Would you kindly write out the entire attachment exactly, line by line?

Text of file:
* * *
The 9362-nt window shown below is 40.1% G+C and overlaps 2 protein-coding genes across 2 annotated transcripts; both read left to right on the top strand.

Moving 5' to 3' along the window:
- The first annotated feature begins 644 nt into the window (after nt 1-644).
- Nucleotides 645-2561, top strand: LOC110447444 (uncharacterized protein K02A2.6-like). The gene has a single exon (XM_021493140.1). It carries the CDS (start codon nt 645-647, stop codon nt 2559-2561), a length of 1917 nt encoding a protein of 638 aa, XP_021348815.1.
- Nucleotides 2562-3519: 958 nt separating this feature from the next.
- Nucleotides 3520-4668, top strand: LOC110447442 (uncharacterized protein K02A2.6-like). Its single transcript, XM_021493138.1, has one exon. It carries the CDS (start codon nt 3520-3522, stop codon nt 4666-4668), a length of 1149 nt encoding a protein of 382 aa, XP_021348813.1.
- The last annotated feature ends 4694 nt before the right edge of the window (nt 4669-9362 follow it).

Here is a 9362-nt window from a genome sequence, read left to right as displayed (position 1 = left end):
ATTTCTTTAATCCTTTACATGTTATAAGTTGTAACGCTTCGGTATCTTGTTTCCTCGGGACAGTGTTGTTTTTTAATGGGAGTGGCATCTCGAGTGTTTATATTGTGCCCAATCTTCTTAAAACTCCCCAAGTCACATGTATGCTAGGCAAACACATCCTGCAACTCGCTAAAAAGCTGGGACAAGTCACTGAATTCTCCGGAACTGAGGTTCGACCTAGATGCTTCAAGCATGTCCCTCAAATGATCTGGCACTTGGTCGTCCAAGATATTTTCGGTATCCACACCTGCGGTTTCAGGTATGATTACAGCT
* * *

The 9362-nt window shown below is 40.1% G+C and overlaps 2 protein-coding genes across 2 annotated transcripts; both read left to right on the top strand.

Moving 5' to 3' along the window:
- The first annotated feature begins 644 nt into the window (after nt 1-644).
- Nucleotides 645-2561, top strand: LOC110447444 (uncharacterized protein K02A2.6-like). The gene has a single exon (XM_021493140.1). It carries the CDS (start codon nt 645-647, stop codon nt 2559-2561), a length of 1917 nt encoding a protein of 638 aa, XP_021348815.1.
- Nucleotides 2562-3519: 958 nt separating this feature from the next.
- Nucleotides 3520-4668, top strand: LOC110447442 (uncharacterized protein K02A2.6-like). Its single transcript, XM_021493138.1, has one exon. It carries the CDS (start codon nt 3520-3522, stop codon nt 4666-4668), a length of 1149 nt encoding a protein of 382 aa, XP_021348813.1.
- The last annotated feature ends 4694 nt before the right edge of the window (nt 4669-9362 follow it).

Here is a 9362-nt window from a genome sequence, read left to right as displayed (position 1 = left end):
ATTTCTTTAATCCTTTACATGTTATAAGTTGTAACGCTTCGGTATCTTGTTTCCTCGGGACAGTGTTGTTTTTTAATGGGAGTGGCATCTCGAGTGTTTATATTGTGCCCAATCTTCTTAAAACTCCCCAAGTCACATGTATGCTAGGCAAACACATCCTGCAACTCGCTAAAAAGCTGGGACAAGTCACTGAATTCTCCGGAACTGAGGTTCGACCTAGATGCTTCAAGCATGTCCCTCAAATGATCTGGCACTTGGTCGTCCAAGATATTTTCGGTATCCACACCTGCGGTTTCAGGTATGATTACAGCT